Current Issue - September/October 2009 - Vol 12 Issue 5


  1. 2009;12;819-850Evidence-Based Medicine, Systematic Reviews, and Guidelines in Interventional Pain Management: Part 6. Systematic Reviews and Meta-Analyses of Observational Studies
    Evidence-Based Medicine
    Laxmaiah Manchikanti, MD, Sukdeb Datta, MD, Howard S. Smith, MD, and Joshua A. Hirsch, MD.

Observational studies provide an important source of information when randomized controlled trials (RCTs) cannot or should not be undertaken, provided that the data are analyzed and interpreted with special attention to bias. Evidence-based medicine (EBM) stresses the examination of evidence from clinical research and describes it as a shift in medical paradigm, in contrast to intuition, unsystematic clinical experience, and pathophysiologic rationale. While the importance of randomized trials has been created by the concept of the hierarchy of evidence in guiding therapy, much of the medical research is observational. The reporting of observational research is often not detailed and clear enough with insufficient quality and poor reporting, which hampers the assessment of strengths and weaknesses of the study and the generalizability of the mixed results. Thus, in recent years, progress and innovations in health care are measured by systematic reviews and meta-analyses. A systematic review is defined as, “the application of scientific strategies that limit bias by the systematic assembly, clinical appraisal, and synthesis of all relevant studies on a specific topic.” Meta-analysis usually is the final step in a systematic review.

Systematic reviews and meta-analyses are labor intensive, requiring expertise in both the subject matter and review methodology, and also must follow the rules of EBM which suggests that a formal set of rules must complement medical training and common sense for clinicians to integrate the results of clinical research effectively. While expertise in the review methods is important, the expertise in the subject matter and technical components is also crucial.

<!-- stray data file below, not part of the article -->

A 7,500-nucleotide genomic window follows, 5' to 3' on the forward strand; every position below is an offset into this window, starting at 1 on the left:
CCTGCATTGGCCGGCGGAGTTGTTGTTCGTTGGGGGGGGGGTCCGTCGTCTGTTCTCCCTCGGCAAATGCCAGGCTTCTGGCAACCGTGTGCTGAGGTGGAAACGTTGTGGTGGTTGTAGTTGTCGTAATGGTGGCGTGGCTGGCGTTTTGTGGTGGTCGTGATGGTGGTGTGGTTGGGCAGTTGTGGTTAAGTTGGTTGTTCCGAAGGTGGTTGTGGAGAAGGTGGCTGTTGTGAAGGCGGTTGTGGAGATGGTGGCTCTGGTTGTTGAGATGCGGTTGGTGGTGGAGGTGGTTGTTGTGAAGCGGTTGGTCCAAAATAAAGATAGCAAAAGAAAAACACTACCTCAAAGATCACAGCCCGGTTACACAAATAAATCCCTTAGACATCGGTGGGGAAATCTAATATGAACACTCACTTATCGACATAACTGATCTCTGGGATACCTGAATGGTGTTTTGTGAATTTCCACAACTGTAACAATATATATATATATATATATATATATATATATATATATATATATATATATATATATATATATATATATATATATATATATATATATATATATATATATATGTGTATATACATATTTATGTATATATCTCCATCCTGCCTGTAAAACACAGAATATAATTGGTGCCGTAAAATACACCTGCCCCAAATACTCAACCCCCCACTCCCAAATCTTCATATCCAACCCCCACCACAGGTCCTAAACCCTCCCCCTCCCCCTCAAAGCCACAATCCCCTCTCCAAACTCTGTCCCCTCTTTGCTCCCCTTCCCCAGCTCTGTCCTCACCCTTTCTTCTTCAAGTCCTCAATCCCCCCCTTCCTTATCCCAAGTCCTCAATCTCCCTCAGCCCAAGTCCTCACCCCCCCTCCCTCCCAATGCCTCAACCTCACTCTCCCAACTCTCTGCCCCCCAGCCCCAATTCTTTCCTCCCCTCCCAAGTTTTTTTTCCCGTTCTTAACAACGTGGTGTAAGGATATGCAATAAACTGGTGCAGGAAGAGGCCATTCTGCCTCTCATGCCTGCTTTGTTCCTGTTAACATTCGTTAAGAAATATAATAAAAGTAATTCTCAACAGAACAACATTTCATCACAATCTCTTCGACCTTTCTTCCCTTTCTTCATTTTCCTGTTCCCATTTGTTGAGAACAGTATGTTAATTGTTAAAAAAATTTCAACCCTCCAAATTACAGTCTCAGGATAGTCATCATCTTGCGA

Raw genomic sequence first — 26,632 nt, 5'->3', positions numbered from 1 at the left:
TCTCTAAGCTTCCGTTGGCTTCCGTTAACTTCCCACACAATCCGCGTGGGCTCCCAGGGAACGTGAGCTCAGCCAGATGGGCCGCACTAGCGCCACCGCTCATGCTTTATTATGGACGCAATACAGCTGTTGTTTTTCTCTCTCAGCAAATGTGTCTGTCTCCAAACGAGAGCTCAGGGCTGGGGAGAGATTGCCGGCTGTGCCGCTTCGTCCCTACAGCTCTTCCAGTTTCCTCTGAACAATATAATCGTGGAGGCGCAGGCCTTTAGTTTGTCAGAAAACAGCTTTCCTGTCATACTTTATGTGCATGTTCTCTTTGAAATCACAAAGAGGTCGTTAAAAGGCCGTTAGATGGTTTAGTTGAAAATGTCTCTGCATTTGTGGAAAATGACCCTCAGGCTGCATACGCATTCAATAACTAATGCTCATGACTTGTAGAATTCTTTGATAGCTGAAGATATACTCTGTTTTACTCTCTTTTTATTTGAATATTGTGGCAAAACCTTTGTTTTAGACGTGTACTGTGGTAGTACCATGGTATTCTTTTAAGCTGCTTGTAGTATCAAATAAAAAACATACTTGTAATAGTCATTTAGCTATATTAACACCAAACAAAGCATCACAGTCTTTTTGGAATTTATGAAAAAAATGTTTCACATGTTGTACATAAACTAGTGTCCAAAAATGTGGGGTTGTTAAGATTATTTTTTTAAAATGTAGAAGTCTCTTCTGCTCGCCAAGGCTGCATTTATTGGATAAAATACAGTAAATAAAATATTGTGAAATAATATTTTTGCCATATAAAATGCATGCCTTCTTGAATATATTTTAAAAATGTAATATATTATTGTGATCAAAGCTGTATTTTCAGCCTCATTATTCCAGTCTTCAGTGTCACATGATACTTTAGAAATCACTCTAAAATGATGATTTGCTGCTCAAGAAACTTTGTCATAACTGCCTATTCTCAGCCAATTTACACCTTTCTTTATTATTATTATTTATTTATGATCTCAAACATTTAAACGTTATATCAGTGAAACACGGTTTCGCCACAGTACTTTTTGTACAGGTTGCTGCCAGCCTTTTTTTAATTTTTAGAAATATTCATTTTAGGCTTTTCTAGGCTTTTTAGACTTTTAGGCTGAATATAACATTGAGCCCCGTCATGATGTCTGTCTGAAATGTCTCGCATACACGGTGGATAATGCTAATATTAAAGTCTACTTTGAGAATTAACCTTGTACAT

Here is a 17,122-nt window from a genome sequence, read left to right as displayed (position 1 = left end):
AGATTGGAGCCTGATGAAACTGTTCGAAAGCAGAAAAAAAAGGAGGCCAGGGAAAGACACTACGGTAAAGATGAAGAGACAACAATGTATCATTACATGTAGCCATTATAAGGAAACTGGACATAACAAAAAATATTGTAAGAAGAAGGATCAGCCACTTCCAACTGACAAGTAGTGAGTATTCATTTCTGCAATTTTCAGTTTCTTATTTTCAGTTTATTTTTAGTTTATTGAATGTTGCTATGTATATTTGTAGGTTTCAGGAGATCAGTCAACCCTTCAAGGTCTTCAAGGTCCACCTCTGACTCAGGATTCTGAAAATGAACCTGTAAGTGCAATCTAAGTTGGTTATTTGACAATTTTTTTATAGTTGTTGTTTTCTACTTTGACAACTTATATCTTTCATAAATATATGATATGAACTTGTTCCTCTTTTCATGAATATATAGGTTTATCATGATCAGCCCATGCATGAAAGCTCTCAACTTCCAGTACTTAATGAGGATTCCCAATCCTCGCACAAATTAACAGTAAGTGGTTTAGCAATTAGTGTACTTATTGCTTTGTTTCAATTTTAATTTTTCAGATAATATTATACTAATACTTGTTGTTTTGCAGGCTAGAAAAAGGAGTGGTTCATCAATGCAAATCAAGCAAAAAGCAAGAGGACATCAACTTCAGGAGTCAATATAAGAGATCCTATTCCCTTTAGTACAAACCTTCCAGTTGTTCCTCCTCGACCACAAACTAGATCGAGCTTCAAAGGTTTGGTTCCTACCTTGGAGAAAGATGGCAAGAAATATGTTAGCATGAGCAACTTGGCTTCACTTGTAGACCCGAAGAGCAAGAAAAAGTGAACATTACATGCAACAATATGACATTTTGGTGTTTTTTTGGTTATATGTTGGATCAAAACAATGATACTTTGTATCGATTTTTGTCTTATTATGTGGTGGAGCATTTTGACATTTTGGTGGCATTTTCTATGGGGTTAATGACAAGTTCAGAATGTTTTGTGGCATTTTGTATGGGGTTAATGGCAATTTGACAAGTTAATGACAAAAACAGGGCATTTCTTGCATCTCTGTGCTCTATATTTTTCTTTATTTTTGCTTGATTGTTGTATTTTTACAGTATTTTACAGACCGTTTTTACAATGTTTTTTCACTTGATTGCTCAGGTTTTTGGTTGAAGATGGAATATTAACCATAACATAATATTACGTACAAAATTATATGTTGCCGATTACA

Even though, systematic reviews and meta-analyses, specifically of RCTs, have exploded, the quality of the systematic reviews is highly variable and consequently, the opinions reached of the same studies are quite divergent. Numerous deficiencies have been described in methodologic assessment of the quality of the individual articles. Consequently, observational studies can provide an important complementary source of information, provided that the data are analyzed and interpreted in the context of confounding bias to which they are prone. Appropriate systematic reviews of observational studies, in conjunction with RCTs, may provide the basis for elimination of a dangerous discrepancy between the experts and the evidence.

Steps in conducting systematic reviews of observational studies include planning, conducting, reporting, and disseminating the results. MOOSE, or Meta-analysis of Observational Studies in Epidemiology, a proposal for reporting contains specifications including background, search strategy, methods, results, discussion, and conclusion. Use of the MOOSE checklist should improve the usefulness of meta-analysis for authors, reviewers, editors, readers, and decision-makers.

This manuscript describes systematic reviews and meta-analyses of observational studies. Authors frequently utilize RCTs and observational studies in one systematic review; thus, they should also follow the reporting standards of the Quality of Reporting of Meta-analysis (QUOROM) statement, which also provides a checklist. A combined approach of QUOROM and MOOSE will improve reporting of systematic reviews and lead to progress and innovations in health care.